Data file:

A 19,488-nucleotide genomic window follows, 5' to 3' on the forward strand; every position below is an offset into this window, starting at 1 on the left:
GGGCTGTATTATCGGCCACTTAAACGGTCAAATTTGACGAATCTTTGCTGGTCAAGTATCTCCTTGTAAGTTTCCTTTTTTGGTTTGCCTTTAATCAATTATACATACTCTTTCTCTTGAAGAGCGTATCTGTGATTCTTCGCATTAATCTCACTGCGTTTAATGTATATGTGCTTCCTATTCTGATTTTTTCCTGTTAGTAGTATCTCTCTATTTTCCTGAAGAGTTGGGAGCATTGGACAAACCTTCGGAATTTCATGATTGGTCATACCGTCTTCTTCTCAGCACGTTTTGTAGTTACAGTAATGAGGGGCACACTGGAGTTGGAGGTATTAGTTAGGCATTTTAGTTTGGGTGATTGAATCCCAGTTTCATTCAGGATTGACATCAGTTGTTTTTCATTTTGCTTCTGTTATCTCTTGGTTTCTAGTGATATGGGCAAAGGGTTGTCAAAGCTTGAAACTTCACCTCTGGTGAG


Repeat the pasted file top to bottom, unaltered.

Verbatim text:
A 19,488-nucleotide genomic window follows, 5' to 3' on the forward strand; every position below is an offset into this window, starting at 1 on the left:
GGGCTGTATTATCGGCCACTTAAACGGTCAAATTTGACGAATCTTTGCTGGTCAAGTATCTCCTTGTAAGTTTCCTTTTTTGGTTTGCCTTTAATCAATTATACATACTCTTTCTCTTGAAGAGCGTATCTGTGATTCTTCGCATTAATCTCACTGCGTTTAATGTATATGTGCTTCCTATTCTGATTTTTTCCTGTTAGTAGTATCTCTCTATTTTCCTGAAGAGTTGGGAGCATTGGACAAACCTTCGGAATTTCATGATTGGTCATACCGTCTTCTTCTCAGCACGTTTTGTAGTTACAGTAATGAGGGGCACACTGGAGTTGGAGGTATTAGTTAGGCATTTTAGTTTGGGTGATTGAATCCCAGTTTCATTCAGGATTGACATCAGTTGTTTTTCATTTTGCTTCTGTTATCTCTTGGTTTCTAGTGATATGGGCAAAGGGTTGTCAAAGCTTGAAACTTCACCTCTGGTGAG